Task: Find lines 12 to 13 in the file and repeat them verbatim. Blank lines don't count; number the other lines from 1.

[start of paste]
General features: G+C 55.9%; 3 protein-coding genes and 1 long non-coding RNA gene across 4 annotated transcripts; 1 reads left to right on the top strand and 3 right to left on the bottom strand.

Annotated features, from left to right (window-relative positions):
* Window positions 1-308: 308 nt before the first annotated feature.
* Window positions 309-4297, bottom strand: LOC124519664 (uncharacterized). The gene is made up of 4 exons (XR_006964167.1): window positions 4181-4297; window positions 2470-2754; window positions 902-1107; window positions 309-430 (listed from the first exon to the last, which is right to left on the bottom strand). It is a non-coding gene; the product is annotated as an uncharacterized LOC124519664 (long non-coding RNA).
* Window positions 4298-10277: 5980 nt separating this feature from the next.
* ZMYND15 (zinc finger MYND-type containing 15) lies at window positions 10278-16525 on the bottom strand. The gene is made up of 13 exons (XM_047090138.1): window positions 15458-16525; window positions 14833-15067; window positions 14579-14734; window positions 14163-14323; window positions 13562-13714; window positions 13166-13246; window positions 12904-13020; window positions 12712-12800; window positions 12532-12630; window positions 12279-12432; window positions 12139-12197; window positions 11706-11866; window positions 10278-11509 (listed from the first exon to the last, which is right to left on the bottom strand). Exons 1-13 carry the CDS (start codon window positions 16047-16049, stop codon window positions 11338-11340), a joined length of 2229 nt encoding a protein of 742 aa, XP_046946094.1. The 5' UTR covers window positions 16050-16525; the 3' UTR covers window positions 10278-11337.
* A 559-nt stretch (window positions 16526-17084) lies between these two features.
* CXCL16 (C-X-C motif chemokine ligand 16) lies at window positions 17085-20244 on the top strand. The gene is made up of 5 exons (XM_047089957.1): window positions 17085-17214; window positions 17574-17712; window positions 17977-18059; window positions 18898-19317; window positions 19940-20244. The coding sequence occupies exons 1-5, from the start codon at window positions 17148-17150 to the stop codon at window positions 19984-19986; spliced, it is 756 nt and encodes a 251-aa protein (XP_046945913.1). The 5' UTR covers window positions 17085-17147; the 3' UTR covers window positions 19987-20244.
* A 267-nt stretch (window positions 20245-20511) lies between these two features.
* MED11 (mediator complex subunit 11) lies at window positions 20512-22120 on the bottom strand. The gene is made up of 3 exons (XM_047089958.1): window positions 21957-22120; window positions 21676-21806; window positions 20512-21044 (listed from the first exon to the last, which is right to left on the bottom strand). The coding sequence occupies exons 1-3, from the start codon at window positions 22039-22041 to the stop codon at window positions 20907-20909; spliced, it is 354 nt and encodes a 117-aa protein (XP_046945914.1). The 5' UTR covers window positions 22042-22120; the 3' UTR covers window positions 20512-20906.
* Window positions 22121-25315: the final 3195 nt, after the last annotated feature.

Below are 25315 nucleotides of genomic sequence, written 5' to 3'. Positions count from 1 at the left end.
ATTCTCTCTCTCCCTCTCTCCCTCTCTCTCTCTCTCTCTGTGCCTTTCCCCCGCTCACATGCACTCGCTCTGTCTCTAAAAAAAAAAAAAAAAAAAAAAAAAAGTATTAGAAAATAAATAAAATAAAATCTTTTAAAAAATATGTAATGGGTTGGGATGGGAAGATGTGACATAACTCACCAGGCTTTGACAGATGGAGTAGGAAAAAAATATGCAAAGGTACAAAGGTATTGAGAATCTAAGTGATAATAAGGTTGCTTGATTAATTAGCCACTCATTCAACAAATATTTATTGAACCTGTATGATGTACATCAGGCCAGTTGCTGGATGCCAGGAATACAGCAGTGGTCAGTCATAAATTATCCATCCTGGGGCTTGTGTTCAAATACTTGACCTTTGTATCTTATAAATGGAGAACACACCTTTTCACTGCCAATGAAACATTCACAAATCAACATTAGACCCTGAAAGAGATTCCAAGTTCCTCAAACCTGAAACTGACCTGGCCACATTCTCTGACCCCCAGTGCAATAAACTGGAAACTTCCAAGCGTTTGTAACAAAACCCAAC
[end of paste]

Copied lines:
Below are 25315 nucleotides of genomic sequence, written 5' to 3'. Positions count from 1 at the left end.
ATTCTCTCTCTCCCTCTCTCCCTCTCTCTCTCTCTCTCTGTGCCTTTCCCCCGCTCACATGCACTCGCTCTGTCTCTAAAAAAAAAAAAAAAAAAAAAAAAAAGTATTAGAAAATAAATAAAATAAAATCTTTTAAAAAATATGTAATGGGTTGGGATGGGAAGATGTGACATAACTCACCAGGCTTTGACAGATGGAGTAGGAAAAAAATATGCAAAGGTACAAAGGTATTGAGAATCTAAGTGATAATAAGGTTGCTTGATTAATTAGCCACTCATTCAACAAATATTTATTGAACCTGTATGATGTACATCAGGCCAGTTGCTGGATGCCAGGAATACAGCAGTGGTCAGTCATAAATTATCCATCCTGGGGCTTGTGTTCAAATACTTGACCTTTGTATCTTATAAATGGAGAACACACCTTTTCACTGCCAATGAAACATTCACAAATCAACATTAGACCCTGAAAGAGATTCCAAGTTCCTCAAACCTGAAACTGACCTGGCCACATTCTCTGACCCCCAGTGCAATAAACTGGAAACTTCCAAGCGTTTGTAACAAAACCCAAC